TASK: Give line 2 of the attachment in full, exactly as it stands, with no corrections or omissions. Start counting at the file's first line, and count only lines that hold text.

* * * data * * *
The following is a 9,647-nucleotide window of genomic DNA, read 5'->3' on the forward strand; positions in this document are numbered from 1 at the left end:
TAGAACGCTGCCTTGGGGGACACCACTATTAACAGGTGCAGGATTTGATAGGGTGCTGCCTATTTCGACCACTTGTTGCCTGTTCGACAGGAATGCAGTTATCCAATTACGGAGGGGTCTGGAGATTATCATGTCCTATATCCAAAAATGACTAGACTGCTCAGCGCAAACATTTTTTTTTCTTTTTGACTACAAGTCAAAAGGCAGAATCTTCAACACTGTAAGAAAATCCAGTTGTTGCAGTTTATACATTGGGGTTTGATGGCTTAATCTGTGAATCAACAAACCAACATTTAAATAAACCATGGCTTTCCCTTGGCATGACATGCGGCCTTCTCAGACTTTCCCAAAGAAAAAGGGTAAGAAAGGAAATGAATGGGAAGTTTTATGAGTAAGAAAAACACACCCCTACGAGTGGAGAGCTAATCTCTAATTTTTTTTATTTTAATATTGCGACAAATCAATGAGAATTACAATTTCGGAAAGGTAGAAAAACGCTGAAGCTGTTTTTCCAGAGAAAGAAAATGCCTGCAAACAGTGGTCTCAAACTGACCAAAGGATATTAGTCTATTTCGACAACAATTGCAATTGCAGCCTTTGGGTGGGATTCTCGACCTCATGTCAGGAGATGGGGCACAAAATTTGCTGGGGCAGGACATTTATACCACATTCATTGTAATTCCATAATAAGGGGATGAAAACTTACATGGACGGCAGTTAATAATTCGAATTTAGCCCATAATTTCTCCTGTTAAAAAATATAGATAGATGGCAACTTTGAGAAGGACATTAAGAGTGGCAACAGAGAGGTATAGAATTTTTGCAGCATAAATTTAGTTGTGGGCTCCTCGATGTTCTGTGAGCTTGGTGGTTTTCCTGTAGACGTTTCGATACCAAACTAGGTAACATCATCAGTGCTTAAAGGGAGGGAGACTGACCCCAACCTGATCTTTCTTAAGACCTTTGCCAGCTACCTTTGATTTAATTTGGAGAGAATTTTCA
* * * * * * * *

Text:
TAGAACGCTGCCTTGGGGGACACCACTATTAACAGGTGCAGGATTTGATAGGGTGCTGCCTATTTCGACCACTTGTTGCCTGTTCGACAGGAATGCAGTTATCCAATTACGGAGGGGTCTGGAGATTATCATGTCCTATATCCAAAAATGACTAGACTGCTCAGCGCAAACATTTTTTTTTCTTTTTGACTACAAGTCAAAAGGCAGAATCTTCAACACTGTAAGAAAATCCAGTTGTTGCAGTTTATACATTGGGGTTTGATGGCTTAATCTGTGAATCAACAAACCAACATTTAAATAAACCATGGCTTTCCCTTGGCATGACATGCGGCCTTCTCAGACTTTCCCAAAGAAAAAGGGTAAGAAAGGAAATGAATGGGAAGTTTTATGAGTAAGAAAAACACACCCCTACGAGTGGAGAGCTAATCTCTAATTTTTTTTATTTTAATATTGCGACAAATCAATGAGAATTACAATTTCGGAAAGGTAGAAAAACGCTGAAGCTGTTTTTCCAGAGAAAGAAAATGCCTGCAAACAGTGGTCTCAAACTGACCAAAGGATATTAGTCTATTTCGACAACAATTGCAATTGCAGCCTTTGGGTGGGATTCTCGACCTCATGTCAGGAGATGGGGCACAAAATTTGCTGGGGCAGGACATTTATACCACATTCATTGTAATTCCATAATAAGGGGATGAAAACTTACATGGACGGCAGTTAATAATTCGAATTTAGCCCATAATTTCTCCTGTTAAAAAATATAGATAGATGGCAACTTTGAGAAGGACATTAAGAGTGGCAACAGAGAGGTATAGAATTTTTGCAGCATAAATTTAGTTGTGGGCTCCTCGATGTTCTGTGAGCTTGGTGGTTTTCCTGTAGACGTTTCGATACCAAACTAGGTAACATCATCAGTGCTTAAAGGGAGGGAGACTGACCCCAACCTGATCTTTCTTAAGACCTTTGCCAGCTACCTTTGATTTAATTTGGAGAGAATTTTCA